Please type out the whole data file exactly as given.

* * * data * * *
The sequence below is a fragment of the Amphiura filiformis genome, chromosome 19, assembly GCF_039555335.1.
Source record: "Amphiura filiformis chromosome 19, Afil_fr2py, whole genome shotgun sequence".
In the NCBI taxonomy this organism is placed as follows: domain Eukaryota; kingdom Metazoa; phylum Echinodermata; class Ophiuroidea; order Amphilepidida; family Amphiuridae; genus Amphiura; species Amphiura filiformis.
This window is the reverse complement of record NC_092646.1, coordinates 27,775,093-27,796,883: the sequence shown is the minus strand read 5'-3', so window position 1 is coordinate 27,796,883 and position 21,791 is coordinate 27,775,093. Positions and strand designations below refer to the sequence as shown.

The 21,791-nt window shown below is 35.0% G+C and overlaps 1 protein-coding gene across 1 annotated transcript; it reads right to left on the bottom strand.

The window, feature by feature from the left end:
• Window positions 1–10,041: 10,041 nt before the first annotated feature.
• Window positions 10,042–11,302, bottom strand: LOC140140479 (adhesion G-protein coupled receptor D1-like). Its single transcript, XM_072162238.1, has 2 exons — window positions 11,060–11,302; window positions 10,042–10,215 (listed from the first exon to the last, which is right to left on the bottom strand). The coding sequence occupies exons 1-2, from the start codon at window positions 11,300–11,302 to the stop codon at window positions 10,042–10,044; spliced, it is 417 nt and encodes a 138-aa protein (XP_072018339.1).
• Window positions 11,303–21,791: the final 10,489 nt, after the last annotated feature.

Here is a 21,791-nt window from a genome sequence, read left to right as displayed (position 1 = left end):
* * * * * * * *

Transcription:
The sequence below is a fragment of the Amphiura filiformis genome, chromosome 19, assembly GCF_039555335.1.
Source record: "Amphiura filiformis chromosome 19, Afil_fr2py, whole genome shotgun sequence".
In the NCBI taxonomy this organism is placed as follows: domain Eukaryota; kingdom Metazoa; phylum Echinodermata; class Ophiuroidea; order Amphilepidida; family Amphiuridae; genus Amphiura; species Amphiura filiformis.
This window is the reverse complement of record NC_092646.1, coordinates 27,775,093-27,796,883: the sequence shown is the minus strand read 5'-3', so window position 1 is coordinate 27,796,883 and position 21,791 is coordinate 27,775,093. Positions and strand designations below refer to the sequence as shown.

The 21,791-nt window shown below is 35.0% G+C and overlaps 1 protein-coding gene across 1 annotated transcript; it reads right to left on the bottom strand.

The window, feature by feature from the left end:
• Window positions 1–10,041: 10,041 nt before the first annotated feature.
• Window positions 10,042–11,302, bottom strand: LOC140140479 (adhesion G-protein coupled receptor D1-like). Its single transcript, XM_072162238.1, has 2 exons — window positions 11,060–11,302; window positions 10,042–10,215 (listed from the first exon to the last, which is right to left on the bottom strand). The coding sequence occupies exons 1-2, from the start codon at window positions 11,300–11,302 to the stop codon at window positions 10,042–10,044; spliced, it is 417 nt and encodes a 138-aa protein (XP_072018339.1).
• Window positions 11,303–21,791: the final 10,489 nt, after the last annotated feature.

Here is a 21,791-nt window from a genome sequence, read left to right as displayed (position 1 = left end):